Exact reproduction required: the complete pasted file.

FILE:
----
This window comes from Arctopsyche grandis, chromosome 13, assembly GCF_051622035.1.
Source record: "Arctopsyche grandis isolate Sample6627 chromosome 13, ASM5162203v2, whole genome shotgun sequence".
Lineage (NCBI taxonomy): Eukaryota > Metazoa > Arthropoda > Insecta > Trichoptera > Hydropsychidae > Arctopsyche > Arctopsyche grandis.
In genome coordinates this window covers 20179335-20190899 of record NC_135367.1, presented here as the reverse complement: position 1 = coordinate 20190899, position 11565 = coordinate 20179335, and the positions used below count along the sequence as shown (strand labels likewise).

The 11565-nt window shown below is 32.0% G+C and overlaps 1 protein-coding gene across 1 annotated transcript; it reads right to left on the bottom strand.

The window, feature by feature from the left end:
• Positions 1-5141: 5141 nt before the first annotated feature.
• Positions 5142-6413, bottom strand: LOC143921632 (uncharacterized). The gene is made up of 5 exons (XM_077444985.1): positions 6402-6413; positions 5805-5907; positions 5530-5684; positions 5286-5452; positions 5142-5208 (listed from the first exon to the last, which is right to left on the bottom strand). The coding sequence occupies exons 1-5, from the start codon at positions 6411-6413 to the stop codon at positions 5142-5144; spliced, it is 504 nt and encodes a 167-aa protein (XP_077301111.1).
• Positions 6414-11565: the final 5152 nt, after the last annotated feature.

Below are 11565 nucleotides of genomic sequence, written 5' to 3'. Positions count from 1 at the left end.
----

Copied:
This window comes from Arctopsyche grandis, chromosome 13, assembly GCF_051622035.1.
Source record: "Arctopsyche grandis isolate Sample6627 chromosome 13, ASM5162203v2, whole genome shotgun sequence".
Lineage (NCBI taxonomy): Eukaryota > Metazoa > Arthropoda > Insecta > Trichoptera > Hydropsychidae > Arctopsyche > Arctopsyche grandis.
In genome coordinates this window covers 20179335-20190899 of record NC_135367.1, presented here as the reverse complement: position 1 = coordinate 20190899, position 11565 = coordinate 20179335, and the positions used below count along the sequence as shown (strand labels likewise).

The 11565-nt window shown below is 32.0% G+C and overlaps 1 protein-coding gene across 1 annotated transcript; it reads right to left on the bottom strand.

The window, feature by feature from the left end:
• Positions 1-5141: 5141 nt before the first annotated feature.
• Positions 5142-6413, bottom strand: LOC143921632 (uncharacterized). The gene is made up of 5 exons (XM_077444985.1): positions 6402-6413; positions 5805-5907; positions 5530-5684; positions 5286-5452; positions 5142-5208 (listed from the first exon to the last, which is right to left on the bottom strand). The coding sequence occupies exons 1-5, from the start codon at positions 6411-6413 to the stop codon at positions 5142-5144; spliced, it is 504 nt and encodes a 167-aa protein (XP_077301111.1).
• Positions 6414-11565: the final 5152 nt, after the last annotated feature.

Below are 11565 nucleotides of genomic sequence, written 5' to 3'. Positions count from 1 at the left end.